It should not need saying but the vote was, for many, a difficult and finely balanced decision. Calling those who voted to Remain “traitors” or “saboteurs” or implying that they had no loyalty to Britain by voting to Remain in an organisation, membership of which had been British policy for decades and was supported by every major political party, was not calculated to heal the divisions caused or exposed by the referendum. And even if some of those who voted Remain wanted to find a way to ignore or reverse the referendum result, it would still have been better to remember Churchill’s dictum: “In victory, magnanimity”. Or, ironically enough, the prayer that Thatcher quoted when first elected PM.
The referendum brought a fair amount of discord. There has been little attempt to bring harmony in its wake. Indeed, there has not been much realisation that this should even be attempted. Easy to blame this on the government’s small majority or on May’s fear of her ultra-hard Brexit wing or on the annoyance caused by those who disapproved of or wished to subvert the result or on the stupidly triumphalist tone of some of the winners. But the government should have been bigger than its opponents. It should have realised that implementation of a difficult decision in an almost equally divided country would require enormous goodwill from as many people as possible, both in Britain and abroad.
It should have sought to preserve the reality of Britain as a country which, for all its faults, has generally rejected nativist, race-based “blood and soil” concepts of belonging, rather than appear to give succour to those who seem to want to turn back to an era when there was an “Aliens” passport queue at British ports. It should have realised that its own long-term self-interest, let alone the country’s, required it to reach out to the voters of the future.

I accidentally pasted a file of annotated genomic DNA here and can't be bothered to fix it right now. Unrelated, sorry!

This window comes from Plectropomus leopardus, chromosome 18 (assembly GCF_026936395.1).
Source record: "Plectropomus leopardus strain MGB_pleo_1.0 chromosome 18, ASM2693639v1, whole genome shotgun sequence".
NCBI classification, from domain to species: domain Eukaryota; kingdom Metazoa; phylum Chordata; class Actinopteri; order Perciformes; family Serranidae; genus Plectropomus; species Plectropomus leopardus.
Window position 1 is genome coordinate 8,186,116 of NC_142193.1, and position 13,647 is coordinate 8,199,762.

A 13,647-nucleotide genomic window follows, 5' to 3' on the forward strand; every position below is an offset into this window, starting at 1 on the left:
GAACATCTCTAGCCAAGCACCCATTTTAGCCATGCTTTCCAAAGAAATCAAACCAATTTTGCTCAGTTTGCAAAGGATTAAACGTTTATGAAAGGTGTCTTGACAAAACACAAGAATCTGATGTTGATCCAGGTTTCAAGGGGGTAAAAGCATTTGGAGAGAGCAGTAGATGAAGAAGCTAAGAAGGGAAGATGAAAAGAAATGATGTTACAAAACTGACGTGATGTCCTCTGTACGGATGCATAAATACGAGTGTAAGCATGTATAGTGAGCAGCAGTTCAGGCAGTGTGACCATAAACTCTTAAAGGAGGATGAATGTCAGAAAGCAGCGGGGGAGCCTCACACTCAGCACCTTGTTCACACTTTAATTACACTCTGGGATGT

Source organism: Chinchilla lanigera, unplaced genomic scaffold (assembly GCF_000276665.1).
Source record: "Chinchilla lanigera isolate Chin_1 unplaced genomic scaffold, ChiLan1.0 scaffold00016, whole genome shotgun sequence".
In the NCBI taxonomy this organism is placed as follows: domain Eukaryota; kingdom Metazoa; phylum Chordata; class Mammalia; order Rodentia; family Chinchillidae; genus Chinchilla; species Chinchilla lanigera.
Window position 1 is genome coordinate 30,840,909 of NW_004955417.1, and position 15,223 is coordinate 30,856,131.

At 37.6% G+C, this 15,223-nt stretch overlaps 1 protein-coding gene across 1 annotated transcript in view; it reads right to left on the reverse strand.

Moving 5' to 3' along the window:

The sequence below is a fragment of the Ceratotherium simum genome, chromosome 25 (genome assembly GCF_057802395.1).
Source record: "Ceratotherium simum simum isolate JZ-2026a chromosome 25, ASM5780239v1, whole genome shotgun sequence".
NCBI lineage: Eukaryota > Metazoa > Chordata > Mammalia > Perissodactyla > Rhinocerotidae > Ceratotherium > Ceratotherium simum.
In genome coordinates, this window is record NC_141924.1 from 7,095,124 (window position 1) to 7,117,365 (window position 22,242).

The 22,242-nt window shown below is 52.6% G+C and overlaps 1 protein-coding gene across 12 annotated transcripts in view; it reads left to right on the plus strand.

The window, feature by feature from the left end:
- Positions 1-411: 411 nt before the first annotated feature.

Perhaps Conservatives need to be reminded of what Burke told them – that society is a partnership not only between those who are living – let alone only those living who support your particular view of the world – but between those who are living, those who are dead and those who are to be born. The Tories may have forgotten this but the young, who turned away from them at the election, did not and are making their voices heard as loud as any newborn.
So, what now? It may be too late for May to do this. She has enough to do trying to implement Brexit. What of her obvious (at least in their own minds) successors? I will stick my neck out and say that none of them will do. They are already yesterday’s men and will be even more so at the time of the next election, leadership or general.
The next successful Tory leader, the next successful PM (the two are not necessarily the same) should – maybe ( if we’re lucky) even will – be the person who realises that reaching out to those who feel left behind by the referendum result is necessary, as necessary as implementing the wishes of those who voted to leave because they felt left behind. A person who can find a way of defining what a successful post-Brexit Britain might look like, who realises that the young will be those largely creating that Britain and can find a way to help them do so successfully.
A person who finds the right tone to speak to all the country and not merely those who vote for his/her party, who finds a way to answer peoples’ concerns about immigration, change, globalisation and all the rest without doing a bad impersonation of failed or toxic politicians of the past or nostalgically wishing life would go back to how it used to be.
A person who perhaps in themselves and their experiences until now embodies what a successful, prosperous Britain less divided than now might be like.
Perhaps something for ambitious politicians to ponder over their holidays?